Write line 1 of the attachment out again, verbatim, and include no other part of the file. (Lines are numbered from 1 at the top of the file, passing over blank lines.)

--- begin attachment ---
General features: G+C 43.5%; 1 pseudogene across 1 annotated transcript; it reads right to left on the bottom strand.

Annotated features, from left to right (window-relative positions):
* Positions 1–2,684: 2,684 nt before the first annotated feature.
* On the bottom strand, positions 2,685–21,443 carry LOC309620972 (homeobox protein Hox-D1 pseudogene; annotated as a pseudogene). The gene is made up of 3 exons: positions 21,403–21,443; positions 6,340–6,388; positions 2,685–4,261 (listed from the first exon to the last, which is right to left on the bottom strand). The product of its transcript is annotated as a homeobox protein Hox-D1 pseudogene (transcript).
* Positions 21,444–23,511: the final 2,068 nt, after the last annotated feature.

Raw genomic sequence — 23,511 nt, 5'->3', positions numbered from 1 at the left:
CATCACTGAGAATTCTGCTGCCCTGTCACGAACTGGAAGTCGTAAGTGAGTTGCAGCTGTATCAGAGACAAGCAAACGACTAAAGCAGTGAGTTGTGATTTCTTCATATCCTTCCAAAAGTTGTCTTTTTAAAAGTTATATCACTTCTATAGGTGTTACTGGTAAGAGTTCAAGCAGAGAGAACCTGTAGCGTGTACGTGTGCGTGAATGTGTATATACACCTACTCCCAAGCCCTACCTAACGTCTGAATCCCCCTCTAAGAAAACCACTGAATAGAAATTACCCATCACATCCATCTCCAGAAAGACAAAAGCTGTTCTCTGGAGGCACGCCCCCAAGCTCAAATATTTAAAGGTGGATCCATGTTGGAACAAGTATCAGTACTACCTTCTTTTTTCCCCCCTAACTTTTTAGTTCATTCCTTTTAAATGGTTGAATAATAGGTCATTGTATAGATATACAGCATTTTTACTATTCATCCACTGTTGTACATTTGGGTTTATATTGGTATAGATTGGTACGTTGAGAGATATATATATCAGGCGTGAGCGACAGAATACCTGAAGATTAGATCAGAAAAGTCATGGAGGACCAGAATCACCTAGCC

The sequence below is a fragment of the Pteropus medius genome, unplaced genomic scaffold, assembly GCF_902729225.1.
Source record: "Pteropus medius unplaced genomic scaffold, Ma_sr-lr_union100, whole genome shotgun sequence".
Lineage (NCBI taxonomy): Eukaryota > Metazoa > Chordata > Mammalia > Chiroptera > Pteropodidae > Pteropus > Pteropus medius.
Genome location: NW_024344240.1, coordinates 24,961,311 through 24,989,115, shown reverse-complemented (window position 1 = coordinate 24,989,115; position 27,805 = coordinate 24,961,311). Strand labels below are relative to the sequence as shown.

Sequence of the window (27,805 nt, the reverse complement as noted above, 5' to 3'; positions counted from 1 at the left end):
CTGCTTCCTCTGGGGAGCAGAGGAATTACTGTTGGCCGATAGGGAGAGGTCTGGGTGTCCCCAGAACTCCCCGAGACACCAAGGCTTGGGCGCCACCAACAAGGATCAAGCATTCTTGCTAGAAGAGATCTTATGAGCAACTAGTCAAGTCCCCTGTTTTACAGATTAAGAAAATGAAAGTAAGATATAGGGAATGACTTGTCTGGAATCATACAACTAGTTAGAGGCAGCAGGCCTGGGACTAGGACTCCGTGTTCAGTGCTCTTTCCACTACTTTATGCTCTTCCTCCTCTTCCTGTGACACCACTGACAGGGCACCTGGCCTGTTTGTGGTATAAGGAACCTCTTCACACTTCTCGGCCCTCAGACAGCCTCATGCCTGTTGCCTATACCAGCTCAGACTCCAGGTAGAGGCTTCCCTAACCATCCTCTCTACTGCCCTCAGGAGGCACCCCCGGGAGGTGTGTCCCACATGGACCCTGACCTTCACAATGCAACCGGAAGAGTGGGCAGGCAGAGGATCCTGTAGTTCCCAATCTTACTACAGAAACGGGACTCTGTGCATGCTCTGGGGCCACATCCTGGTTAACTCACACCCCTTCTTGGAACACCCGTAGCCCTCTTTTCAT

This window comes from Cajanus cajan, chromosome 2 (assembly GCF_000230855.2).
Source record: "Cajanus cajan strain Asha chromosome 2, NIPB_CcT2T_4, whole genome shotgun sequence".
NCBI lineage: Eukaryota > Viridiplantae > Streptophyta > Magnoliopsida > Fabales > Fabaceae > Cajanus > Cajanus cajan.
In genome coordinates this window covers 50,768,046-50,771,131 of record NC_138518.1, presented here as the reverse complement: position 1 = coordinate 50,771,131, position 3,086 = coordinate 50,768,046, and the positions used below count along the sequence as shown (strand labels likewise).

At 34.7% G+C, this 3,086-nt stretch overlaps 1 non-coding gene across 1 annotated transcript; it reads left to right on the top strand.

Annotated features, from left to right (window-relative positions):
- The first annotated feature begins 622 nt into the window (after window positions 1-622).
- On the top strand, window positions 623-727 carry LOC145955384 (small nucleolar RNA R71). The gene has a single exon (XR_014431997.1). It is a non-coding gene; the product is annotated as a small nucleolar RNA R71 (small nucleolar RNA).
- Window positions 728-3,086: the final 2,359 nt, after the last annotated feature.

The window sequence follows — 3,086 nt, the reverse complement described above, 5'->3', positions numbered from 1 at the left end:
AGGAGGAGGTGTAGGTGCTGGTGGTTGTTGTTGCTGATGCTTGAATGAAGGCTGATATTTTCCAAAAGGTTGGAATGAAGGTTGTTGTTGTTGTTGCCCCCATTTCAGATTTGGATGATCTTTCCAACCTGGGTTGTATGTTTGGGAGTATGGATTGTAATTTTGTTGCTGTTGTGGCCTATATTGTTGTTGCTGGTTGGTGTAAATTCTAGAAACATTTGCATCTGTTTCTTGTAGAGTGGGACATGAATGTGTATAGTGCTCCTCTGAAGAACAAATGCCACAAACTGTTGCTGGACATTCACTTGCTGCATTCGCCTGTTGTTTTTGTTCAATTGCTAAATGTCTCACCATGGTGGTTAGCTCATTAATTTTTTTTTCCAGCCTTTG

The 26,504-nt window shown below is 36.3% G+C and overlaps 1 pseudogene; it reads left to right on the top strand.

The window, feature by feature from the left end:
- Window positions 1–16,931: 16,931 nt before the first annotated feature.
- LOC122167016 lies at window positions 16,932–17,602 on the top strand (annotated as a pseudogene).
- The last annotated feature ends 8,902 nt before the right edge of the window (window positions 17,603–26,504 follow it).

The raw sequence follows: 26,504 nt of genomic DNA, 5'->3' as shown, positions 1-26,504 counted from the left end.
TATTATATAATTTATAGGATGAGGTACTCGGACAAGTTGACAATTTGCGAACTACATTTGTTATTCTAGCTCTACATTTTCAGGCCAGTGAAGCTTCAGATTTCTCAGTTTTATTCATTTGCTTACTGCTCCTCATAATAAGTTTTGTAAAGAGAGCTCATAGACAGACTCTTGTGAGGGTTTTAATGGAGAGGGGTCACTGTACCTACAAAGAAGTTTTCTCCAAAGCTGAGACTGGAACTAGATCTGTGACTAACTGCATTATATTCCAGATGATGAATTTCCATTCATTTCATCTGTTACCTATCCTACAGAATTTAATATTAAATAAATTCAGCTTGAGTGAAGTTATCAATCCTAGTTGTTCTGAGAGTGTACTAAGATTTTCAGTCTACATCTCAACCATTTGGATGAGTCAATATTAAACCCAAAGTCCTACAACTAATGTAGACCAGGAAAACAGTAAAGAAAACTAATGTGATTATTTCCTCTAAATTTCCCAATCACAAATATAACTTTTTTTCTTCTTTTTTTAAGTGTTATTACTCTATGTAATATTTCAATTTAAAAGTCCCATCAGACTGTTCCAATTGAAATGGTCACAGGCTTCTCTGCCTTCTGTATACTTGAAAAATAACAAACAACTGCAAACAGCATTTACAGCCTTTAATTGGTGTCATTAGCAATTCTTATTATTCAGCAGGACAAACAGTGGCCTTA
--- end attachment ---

General features: G+C 43.5%; 1 pseudogene across 1 annotated transcript; it reads right to left on the bottom strand.